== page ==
But the Fujitsu is not the only corporate-focused tablet on the market. When the Apple iPad 2 arrives today, it will face a world in which a number of other companies are meeting enterprise needs better than Apple has, or is likely to. While it's true that many of those enterprise requirements can be met by perusing Apple's App Store, not everything found there can meet enterprise security or compliance requirements. Plus, there are a number of functions that Apple doesn't offer but others do. This means that when employees want a tablet, they have choices that will work for the corporation without using a crowbar to cram it into place.
Moving beyond the security features of the Fujitsu Q550, there are other tablets aimed at the corporate world. For example, Asus is offering a 12-inch tablet that's slim, sleek and no heavier than the iPad. But this tablet runs Windows 7 Professional and it does it so seamlessly that there's no indication that it wasn't designed for a tablet in the first place. This Eee Slate EP121 also features multiple means of use, including a traditional touchscreen, an optional keyboard, and a Wacom digitizer pen and compatible screen for accuracy and precision far beyond what any touchscreen interface can provide.
In fact, a surprising number of large tablet devices powered by Windows 7 are appearing at CeBIT. These devices are aimed at corporate buyers for a couple of simple reasons. The first is that these tablets have enough memory to support nearly any Windows application. This means, for example, that you can use your Bluetooth keyboard with Microsoft Word on your tablet-something the iPad simply can't do. The results of these corporate-oriented tablets can ultimately improve ROI simply by reducing the training time required for employees and by being able to use your site license for major productivity software.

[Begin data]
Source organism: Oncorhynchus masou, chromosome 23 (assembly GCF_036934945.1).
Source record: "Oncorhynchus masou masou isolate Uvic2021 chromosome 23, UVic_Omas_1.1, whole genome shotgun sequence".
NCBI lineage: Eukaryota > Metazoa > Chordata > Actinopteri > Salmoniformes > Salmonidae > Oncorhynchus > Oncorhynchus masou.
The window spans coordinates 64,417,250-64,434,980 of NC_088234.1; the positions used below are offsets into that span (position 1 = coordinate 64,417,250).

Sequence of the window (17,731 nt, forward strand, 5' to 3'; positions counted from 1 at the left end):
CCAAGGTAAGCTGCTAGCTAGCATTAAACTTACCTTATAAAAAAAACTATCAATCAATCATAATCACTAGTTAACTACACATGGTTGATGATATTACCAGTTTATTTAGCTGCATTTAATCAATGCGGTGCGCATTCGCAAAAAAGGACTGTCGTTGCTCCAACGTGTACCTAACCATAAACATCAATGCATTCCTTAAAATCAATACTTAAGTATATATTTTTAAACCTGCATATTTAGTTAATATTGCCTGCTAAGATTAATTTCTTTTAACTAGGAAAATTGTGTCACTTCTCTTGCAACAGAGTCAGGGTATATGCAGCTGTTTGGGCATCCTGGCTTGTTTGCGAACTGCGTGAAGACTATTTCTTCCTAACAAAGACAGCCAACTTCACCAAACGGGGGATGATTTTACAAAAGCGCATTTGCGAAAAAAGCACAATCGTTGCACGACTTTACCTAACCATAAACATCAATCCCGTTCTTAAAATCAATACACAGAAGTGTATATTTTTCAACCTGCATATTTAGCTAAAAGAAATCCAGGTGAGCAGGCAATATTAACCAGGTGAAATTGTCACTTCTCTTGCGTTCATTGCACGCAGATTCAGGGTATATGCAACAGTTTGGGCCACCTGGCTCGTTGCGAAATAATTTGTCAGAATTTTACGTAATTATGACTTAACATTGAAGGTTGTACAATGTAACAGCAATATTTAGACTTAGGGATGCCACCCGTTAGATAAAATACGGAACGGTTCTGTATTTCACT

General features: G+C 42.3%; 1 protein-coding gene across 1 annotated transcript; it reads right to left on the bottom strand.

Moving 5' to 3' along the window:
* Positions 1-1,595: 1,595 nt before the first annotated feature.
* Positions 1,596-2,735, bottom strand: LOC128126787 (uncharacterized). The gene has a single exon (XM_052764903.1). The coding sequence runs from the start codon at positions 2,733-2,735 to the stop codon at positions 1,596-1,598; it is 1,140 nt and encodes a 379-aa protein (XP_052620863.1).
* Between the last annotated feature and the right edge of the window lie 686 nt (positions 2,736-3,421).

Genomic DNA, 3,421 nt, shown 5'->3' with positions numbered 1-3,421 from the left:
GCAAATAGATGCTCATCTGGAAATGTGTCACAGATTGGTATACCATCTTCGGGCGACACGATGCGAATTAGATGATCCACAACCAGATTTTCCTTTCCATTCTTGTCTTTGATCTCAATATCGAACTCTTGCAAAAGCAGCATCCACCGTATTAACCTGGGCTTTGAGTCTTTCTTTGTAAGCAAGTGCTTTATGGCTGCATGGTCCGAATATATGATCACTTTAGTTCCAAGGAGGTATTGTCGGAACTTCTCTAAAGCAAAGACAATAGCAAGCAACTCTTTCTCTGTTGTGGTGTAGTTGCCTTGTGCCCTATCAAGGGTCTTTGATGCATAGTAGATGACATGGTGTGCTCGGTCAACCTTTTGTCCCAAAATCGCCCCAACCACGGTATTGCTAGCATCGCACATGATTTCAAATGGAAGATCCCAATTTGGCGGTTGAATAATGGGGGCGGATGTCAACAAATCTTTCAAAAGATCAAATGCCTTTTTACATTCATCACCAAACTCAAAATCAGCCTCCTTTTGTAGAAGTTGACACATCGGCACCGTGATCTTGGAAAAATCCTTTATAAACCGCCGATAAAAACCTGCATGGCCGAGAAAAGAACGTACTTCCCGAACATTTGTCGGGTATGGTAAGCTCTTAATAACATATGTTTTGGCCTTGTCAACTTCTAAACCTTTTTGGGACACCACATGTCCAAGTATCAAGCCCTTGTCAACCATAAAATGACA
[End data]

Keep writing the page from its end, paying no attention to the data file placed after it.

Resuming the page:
Because these new tablets have the same general capabilities that the iPad has in terms of playing music, watching videos and hosting e-readers, nobody will be giving up a lot.
So when Apple releases the new iPad, it will find that it has stiff competition in the enterprise. For many managers, it will mean that it's finally possible to use a tablet. For others, it will mean that they can now use their tablet for work that, in the past, couldn't be done there. While the existence of these enterprise-ready tablets won't have much effect on Apple's bottom line, they'll make a big difference to the companies that take compliance, security and functionality seriously. Apple may have started the tablet trend, but for the enterprise, some of the 39 tablet makers here at CeBIT may be providing a better solution.